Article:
Last week, overheating of cargo on board a hold of the M.V. Cimbris was detected by the vessel's captain who informed Warrenpoint Harbour Authority (WHA) which requested the fire brigade service.
The port authority implemented their emergency response plan and several units from the Northern Ireland Fire and Rescue Service were dispatched to the Cimbris which had arrived from Riga.
Peter Conway, CEO of the port authority confirmed that of the 3,000 tonnes of animal feed, 2000 tonnes had already been discharged prior to the incident on board the vessel whose berth was cordoned off for safety reasons.
Commenting on the incident, "I wish also to compliment the speed with which the emergency services responded to this incident".
The second incident as previously reported on Afloat.ie, had involved a small discharge of marine fuel from a vessel berthed at the port on 22 October.
The fuel was detected on the water's surface by the ship's captain who informed WHA which led to the port activating their oil contingency plan.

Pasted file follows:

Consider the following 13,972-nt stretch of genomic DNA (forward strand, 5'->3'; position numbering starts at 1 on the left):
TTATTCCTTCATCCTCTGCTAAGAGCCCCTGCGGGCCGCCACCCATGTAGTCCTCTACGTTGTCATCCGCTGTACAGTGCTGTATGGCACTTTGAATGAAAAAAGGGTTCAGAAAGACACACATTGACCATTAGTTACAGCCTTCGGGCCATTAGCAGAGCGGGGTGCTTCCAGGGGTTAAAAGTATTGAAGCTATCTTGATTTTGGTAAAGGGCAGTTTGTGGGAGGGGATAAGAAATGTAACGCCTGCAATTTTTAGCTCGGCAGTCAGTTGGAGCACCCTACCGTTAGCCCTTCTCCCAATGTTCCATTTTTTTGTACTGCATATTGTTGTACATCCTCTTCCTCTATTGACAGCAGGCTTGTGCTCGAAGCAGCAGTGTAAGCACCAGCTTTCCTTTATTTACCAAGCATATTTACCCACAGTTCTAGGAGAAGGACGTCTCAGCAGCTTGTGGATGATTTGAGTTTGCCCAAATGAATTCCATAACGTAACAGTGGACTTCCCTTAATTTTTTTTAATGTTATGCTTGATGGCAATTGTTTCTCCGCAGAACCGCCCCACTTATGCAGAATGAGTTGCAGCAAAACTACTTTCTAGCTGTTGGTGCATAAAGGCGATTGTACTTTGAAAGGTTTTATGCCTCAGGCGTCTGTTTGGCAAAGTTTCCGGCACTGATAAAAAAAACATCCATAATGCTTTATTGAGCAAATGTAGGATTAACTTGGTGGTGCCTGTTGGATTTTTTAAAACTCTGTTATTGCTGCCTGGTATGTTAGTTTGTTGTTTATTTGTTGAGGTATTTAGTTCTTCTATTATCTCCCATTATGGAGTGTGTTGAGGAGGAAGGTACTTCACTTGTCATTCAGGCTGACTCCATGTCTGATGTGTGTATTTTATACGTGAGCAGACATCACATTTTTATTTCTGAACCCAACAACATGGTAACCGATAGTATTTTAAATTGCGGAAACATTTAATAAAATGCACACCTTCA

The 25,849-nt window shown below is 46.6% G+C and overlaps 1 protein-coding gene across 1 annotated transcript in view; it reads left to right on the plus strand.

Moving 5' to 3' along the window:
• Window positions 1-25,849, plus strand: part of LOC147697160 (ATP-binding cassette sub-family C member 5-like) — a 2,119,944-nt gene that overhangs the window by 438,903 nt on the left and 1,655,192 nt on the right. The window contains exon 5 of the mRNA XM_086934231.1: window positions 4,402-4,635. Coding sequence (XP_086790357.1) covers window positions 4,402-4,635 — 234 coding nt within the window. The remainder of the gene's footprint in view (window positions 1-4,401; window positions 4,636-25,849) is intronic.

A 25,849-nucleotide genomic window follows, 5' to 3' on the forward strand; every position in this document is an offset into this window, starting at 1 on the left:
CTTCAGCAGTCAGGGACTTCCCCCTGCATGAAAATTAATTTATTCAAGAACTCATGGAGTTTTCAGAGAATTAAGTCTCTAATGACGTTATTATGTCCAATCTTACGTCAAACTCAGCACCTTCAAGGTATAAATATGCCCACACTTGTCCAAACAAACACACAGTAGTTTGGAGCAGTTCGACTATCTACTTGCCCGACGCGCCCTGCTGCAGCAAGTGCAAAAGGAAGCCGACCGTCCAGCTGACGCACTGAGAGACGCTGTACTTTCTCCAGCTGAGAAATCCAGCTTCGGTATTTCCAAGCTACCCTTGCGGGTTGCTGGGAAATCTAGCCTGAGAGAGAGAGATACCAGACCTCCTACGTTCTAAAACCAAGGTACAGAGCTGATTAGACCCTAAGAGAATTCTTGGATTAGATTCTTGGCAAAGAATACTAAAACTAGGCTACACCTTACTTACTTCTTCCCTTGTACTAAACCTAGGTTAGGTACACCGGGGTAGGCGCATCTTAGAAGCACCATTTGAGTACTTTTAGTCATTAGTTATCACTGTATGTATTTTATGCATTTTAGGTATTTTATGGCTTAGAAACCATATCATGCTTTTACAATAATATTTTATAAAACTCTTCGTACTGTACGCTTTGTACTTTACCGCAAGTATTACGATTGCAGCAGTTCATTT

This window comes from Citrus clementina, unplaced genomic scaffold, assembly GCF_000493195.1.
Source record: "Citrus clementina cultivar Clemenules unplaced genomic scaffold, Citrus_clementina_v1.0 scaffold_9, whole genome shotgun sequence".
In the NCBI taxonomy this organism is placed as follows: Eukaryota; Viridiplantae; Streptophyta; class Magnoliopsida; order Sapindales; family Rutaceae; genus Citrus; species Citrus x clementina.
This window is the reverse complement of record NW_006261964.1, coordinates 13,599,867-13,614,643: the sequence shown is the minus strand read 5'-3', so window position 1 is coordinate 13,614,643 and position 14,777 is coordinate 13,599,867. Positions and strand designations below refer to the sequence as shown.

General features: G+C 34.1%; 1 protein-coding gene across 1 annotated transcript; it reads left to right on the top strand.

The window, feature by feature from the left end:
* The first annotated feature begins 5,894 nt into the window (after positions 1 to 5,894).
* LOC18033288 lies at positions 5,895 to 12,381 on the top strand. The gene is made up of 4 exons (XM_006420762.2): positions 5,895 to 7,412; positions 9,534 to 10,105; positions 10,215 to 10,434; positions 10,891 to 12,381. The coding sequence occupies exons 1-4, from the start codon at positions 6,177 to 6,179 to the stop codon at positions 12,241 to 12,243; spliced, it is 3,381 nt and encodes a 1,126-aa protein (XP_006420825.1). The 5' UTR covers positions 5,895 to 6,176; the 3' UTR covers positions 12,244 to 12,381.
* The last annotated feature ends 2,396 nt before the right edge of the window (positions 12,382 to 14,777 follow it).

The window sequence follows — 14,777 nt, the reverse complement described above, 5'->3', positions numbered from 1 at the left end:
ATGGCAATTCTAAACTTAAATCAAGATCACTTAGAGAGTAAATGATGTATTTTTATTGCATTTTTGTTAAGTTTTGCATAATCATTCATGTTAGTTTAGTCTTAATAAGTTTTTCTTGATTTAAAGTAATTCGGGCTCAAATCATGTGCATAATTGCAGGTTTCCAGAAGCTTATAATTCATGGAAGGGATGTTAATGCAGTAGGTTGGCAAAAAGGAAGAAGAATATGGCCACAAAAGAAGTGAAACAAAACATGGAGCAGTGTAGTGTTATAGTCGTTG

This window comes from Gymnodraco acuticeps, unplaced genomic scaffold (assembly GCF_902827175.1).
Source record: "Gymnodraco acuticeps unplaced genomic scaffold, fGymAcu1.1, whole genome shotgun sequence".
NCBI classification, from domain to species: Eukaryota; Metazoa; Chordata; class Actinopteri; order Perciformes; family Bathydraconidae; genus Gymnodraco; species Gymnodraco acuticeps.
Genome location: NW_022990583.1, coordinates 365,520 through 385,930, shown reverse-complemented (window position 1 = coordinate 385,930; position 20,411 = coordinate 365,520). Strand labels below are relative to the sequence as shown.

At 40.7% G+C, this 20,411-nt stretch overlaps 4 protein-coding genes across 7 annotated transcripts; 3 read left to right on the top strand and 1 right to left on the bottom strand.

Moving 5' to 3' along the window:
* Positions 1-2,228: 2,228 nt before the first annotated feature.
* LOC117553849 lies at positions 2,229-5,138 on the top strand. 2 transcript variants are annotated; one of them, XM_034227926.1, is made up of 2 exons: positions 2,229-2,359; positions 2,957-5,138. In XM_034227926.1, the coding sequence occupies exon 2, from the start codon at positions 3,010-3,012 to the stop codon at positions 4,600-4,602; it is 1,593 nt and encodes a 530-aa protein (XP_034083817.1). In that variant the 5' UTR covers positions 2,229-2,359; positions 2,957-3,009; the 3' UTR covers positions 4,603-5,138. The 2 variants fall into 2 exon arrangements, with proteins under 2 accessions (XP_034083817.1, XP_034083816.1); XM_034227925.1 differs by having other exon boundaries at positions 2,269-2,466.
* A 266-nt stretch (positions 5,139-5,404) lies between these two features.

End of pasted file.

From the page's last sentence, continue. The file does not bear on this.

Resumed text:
A team trained in oil spill recovery put in place around the vessel oil spill booms in addition to securing the affected area through the deployment of absorbent pads.
With a rising tide some oil had been detected along the shore adjacent to Narrow Water, the area was subsequently cleaned and oil residue removed as part of the port's contingency plan.
The Northern Ireland Environmental Agency, the Department of the Environment, Newry and Mourne District Council, the Loughs Agency and other agencies were informed. They assisted Warrenpoint Harbour in the remediation of the shore line at this location.
An investigation into the spill was instigated to determine the cause of the incident.